Almost every place on the coast evokes an episode, unfortunate or tragic from the past (recent or distant). It was on the island of Roanoke that in 1584 Sir Walter Raleigh established the real first English colony, a colony whose end remains one of the mysteries of the history of the United States: when in 1590 Raleigh returned from England, the occupants of the fort had all disappeared without leave traces, except for an inscription on a tree: Croatan, the name of an Indian tribe. This episode inspired writer Paul Green with a tragedy, The Lost Colony, which is performed annually in Fort Raleigh by students of the University of North Carolina.
Not far from here, the Outer Banks were the scene of another event which dates back to December 17, 1903. On that day aviation was born in Kitty Hawks, when the Wright brothers managed to fly an airplane; a copy of this ancestor of the airplanes is kept in the museum of Ka.ll Devii Hill, located in the place where this historic event took place. Cape Hatteras National Seashore has now lost its sinister reputation as the “cemetery of the Atlantic” attributed to it over the centuries for a series of shipwrecks. Sandbanks along the coast have always been a danger, now reported by the largest lighthouse in the United States.
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In the historic port of Wilmington, in the south of the state, is the cruiser USS North Carolina, which performed actions in the Second World War; immobilized forever, it is a monument offered to the veneration of tourists who are passionate about great military events. But Wilmington doesn’t just evoke war: the whole region is a feast for the eyes. In the summer you are enchanted by the flowering of azaleas, against the backdrop of dogwoods, pines, cypresses and oaks. Orton Plantation (1725), with the mansion overlooking the Cape Fear River, symbolizes all the flowery elegance of Carolina’s gardens.
The botanical beauties of the coast are accompanied by those of the “Countries of the Sky”, the highlands of the West. The spell begins in Asheville, at the foot of the mountain, in the French gardens of the 500-hectare property where George Vanderbilt had the famous Baltimore House built, a Renaissance-style castle with 365 rooms. Around, the Blue Mountains and the Great Smoky Mountains offer a great variety of plants: magnolias, rhododendrons and orchids present, in their seasons, a colorful spectacle of infinite variations against the green background of dense forests. By giving up motor vehicles, you can go on foot or horseback on the trails and, once you reach the top, enjoy the spectacle that can be discovered from Mount Mitchell (2037 meters) or from Grandfather Mountain.
The Piedmont plateau in central North Carolina begins with the Fall Line, where the Appalachian Mountains drop sharply. Raleigh, a small modern capital, with its two universities and three museums, is one of the vertices of the “Research Triangle”, while the other two are Chapel Hill, with the oldest university in the United States, and Durham (Duke University). These last two cities have the merit of having been able to preserve the ornament of a lot of greenery and gardens enclosed by white fences in their old houses. In Old Salem, where 18th-century buildings have been restored, girls in period costumes stroll the shady boulevards, moving gracefully in an unreal setting.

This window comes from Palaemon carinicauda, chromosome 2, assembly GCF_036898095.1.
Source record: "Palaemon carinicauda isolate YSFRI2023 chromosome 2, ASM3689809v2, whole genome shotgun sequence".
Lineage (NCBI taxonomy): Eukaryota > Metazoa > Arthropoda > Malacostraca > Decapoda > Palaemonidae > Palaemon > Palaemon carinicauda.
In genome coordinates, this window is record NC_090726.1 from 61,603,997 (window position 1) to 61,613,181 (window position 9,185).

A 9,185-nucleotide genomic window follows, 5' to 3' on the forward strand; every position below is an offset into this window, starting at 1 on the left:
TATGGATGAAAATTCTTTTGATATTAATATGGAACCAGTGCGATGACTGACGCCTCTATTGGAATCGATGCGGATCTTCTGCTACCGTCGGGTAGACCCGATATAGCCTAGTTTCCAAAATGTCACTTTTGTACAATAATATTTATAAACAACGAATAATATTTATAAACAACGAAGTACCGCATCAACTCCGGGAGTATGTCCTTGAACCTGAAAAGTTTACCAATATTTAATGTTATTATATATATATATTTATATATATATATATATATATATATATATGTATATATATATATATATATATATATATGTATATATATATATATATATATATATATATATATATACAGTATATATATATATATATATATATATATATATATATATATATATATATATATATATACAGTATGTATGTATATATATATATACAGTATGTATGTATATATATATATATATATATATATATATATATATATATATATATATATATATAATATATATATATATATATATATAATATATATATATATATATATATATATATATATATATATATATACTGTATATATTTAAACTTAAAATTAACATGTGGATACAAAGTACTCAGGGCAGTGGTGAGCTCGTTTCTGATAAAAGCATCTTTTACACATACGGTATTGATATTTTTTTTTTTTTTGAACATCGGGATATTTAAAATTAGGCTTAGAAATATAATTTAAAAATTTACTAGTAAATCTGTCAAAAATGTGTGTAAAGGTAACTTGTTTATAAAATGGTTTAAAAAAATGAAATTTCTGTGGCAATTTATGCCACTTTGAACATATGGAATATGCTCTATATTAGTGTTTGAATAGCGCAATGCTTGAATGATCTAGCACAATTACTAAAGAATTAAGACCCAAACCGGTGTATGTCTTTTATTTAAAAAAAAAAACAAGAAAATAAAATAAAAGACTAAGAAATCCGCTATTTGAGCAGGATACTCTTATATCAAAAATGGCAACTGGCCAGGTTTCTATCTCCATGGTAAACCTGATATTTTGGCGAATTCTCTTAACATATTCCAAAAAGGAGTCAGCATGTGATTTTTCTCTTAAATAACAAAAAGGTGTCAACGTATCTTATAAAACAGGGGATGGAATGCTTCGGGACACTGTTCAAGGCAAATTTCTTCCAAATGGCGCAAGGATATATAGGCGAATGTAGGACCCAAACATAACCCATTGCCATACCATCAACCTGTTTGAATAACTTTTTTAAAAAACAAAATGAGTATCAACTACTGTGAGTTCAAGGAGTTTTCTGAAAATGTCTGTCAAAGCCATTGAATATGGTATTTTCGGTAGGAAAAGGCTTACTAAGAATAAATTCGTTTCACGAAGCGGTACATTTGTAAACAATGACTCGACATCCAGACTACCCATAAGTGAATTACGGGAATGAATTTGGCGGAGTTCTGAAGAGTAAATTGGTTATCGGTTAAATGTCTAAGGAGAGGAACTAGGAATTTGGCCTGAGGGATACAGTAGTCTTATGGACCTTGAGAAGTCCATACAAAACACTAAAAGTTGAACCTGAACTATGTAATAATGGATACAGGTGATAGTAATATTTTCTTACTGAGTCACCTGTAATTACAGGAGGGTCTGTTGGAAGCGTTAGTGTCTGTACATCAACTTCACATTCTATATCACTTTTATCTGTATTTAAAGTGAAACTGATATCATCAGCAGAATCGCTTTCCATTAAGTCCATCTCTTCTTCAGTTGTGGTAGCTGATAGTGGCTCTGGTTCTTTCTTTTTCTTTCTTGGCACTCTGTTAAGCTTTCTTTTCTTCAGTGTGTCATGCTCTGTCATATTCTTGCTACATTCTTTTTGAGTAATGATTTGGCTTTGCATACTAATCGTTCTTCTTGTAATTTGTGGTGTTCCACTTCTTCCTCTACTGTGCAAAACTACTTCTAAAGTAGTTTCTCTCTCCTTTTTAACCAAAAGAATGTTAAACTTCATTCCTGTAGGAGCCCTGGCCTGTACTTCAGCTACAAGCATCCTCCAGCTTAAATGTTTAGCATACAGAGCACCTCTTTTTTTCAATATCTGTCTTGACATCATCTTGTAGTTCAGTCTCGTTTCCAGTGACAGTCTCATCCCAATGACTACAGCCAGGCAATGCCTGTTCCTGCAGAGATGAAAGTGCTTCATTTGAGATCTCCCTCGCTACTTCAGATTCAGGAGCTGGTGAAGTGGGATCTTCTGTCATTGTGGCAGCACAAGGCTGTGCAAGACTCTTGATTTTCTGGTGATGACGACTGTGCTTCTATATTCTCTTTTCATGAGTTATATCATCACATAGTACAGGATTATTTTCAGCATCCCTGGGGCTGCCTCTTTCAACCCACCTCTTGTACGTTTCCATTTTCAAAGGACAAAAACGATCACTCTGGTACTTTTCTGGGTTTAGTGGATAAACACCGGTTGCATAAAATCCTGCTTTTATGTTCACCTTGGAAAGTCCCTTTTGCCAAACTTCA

Cultural tourist places– Among the cultural institutions of North Carolina stands the North Carolina Museum of Art, in the city of Raleigh. Other notable ones are the Ackland Art Museum, the Weatherspoo Art Gallery, the Greensboro Historical Museum, the North Carolina Museum of History, the Museum of Natural Sciences in Charlotte, the Catawba Museum of Anthropology, and the Charlotte Science Museum. Other places of historical and cultural interest are Roanoke Island, where the remains of the first English settlement in America are found, and the parks where the battles of Moore Creek, 1776, and Bentonville (1865) are commemorated.
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Tourists are especially drawn to North Carolina’s beaches, countless golf and tennis opportunities (including the world-famous golf courses at Pinehurst), and the state’s mountain parks and landscapes. Sites of particular interest are the battlefields at Guilford Courthouse, Moore Creek Bridge, Bennett Place, near Hillsborough, where the last great Confederate army surrendered, and the Wright Brothers National Memorial in Kitty Hawk. With more than 500 golf courses throughout the state, North Carolina is often dubbed the “Golf Capital of the World”.
Cape Hatteras and Cape Lookout protect the beauty of the Outer Banks, together they cover 23,700 hectares. The Blue Ridge Parkway, a National Park Service-operated scenic drive that winds through the Blue Ridge in Virginia, North Carolina, and Georgia, attracts millions of visitors to North Carolina each year. Another popular attraction is the Great Smoky Mountains National Park, which straddles Tennessee and North Carolina.
Fun Fact – North Carolina has teams in two of the most popular professional leagues in the United States: the Charlotte Hornets, in basketball; and the Carolina Panthers, in that of American football.